If it seems like everyone around you is breaking up, that's because statistically speaking they probably are.
British data journalists David McCandless and Lee Byron analysed 10,000 Facebook statuses for the phrases 'break up' and 'broken up' and charted the most popular times for couples to break up.
They found that the period leading into Christmas is when most couples decide to call it quits (ouch!). The second most common time to break up was the four weeks from mid-February to mid-March, AKA right now.
Whether it's because summer flings are coming to an end or the pressure of Valentine's Day making people reassess the viability of their relationship, we are in peak break-up season.
Getting over a broken heart takes patience and lots of soul-searching. But before you drown your sorrows in wine, wail about how you'll be alone forever and set a TradeMe search for abandoned cats, stop and really assess – is being single really such a bad thing?
The benefits of being single are greater than the obvious payoffs like getting to take up as much space in bed as you like and doing pretty much whatever you want whenever you want. For people who have been in long-term relationships, being by yourself is an opportunity to figure out who you are as a singular entity and learn to live a full and rewarding life without a partner.
Your relationship status is just one factor that contributes to your happiness. Instead of stressing about it, work on developing all aspects of yourself.
Focusing on self-fulfillment will do more than just building the type of robust independent life that would make Sasha Fierce era Beyoncé burst with pride. It means that you'll enter future relationships sure of who you are and with clear expectations of what you actually want from a partner.
Just like a committed relationship, being happy on your own takes time, work and comes with no guarantees that it will last forever. However there are some simple things that you can do to make embracing the single life easier.
In 2017 the Washington Post published an article declaring "Millennials are filling their homes and the void in their hearts with houseplants". And honestly, why not. Plants release oxygen and absorb carbon dioxide so they are an inexpensive way to beautify a dreary home and also to clear out bad break-up vibes at the same time.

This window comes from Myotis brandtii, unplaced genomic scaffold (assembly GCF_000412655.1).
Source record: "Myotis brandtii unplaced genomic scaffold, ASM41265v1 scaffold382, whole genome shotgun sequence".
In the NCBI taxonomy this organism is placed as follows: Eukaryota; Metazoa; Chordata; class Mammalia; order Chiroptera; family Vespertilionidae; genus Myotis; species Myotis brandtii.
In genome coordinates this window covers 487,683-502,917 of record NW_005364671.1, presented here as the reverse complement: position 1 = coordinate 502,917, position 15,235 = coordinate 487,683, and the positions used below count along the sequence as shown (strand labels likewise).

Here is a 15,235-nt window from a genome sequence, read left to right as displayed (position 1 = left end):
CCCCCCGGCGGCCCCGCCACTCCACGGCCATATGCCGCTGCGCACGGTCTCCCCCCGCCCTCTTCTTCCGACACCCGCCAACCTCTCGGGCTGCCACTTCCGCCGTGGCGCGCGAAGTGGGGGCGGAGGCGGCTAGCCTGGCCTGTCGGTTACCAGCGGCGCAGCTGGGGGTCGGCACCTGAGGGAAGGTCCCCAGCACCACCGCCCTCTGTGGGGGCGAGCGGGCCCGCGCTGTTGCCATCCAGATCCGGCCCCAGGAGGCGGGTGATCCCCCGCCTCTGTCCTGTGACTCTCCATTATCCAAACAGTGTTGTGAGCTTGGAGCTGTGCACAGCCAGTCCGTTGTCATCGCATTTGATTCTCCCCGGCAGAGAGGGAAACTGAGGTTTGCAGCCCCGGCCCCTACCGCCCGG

As long as you choose wisely and know how to properly care for indoor plants, they can be great mood boosters, reducing stress and promoting productivity. Additionally, having a plant that requires watering and attention can give those who suffer from loneliness something to care for and the rewards of seeing something thrive.
No matter how busy and fulfilling the life you have built for yourself is, coming home to an empty house can feel hollow. One of the inescapable realities of single-dom is that it will always be your turn to cook, do the dishes, clean the house and put the rubbish out. Quite frankly, when facing the housework alone, the work can seem insurmountable. Enter podcasts and audiobooks.
Having something to listen to while you potter in the kitchen or tidy up can be a great way to fill the house with background noise and keep your mind busy. Being engrossed in a podcast or the chapter of an audiobook makes a mundane task like doing the dishes pass with relative ease.
There's a podcast for every interest imaginable and plenty that recap and discuss television shows, which mean you don't miss out debriefing about your favourite show if you live alone.
Even those of us that love to cook will admit that when you live alone, cooking can be the bane of your existence. Cooking for one is just as messy and time consuming as cooking for two and makes just as many dishes. Pair this with the conundrum with what you're meant to do with all the ingredients left over (because supermarkets don't sell individual celery sticks) and the whole experience is enough to tempt you to eat cereal for every meal.
Nextovers are the answer. Nextovers are like leftovers or meal-prepping but instead of cooking a big batch of one meal to eat throughout the week (boring!) you utilise the ingredients for one meal to create different meals for tomorrow.
This might mean roasting a chicken and tray of vegetables to eat with a raw slaw for dinner at the start of the week. Then taking the meat sliced with slaw to work as a salad, or shredding the meat to stuff into tacos, quesadillas or bao buns.
Knowing exactly what you're having for dinner during the day makes you less likely to abandon plans to cook dinner in favour of takeaways. Likewise, cooking meals that you know you'll want to eat for lunch the next day make you much more likely to actually take your own food in.
Not having an on-call partner in crime shouldn't stop you from enjoying simple things like going to the movies. Going it alone can seem intimidating, but the thought is always more daunting than actual experience. Buy your ticket online, and never look back.
Living alone means you often have free time to browse online sales until your heart's content. But if you don't exercise a little restraint your bank balance will be anything but content. You're less likely to make impulse purchases in real life so instead use your extra time to physically go out to the shops.
One of the great things about being single is you are in control of all the decisions in your life. This is also one of the trickiest things about being single. While it's great having the freedom to eat ice cream, in your undies, on the couch, it can be very easy to slip into bad habits without realising. Setting goals and having a routine you stick to can make it easier to make good decisions.
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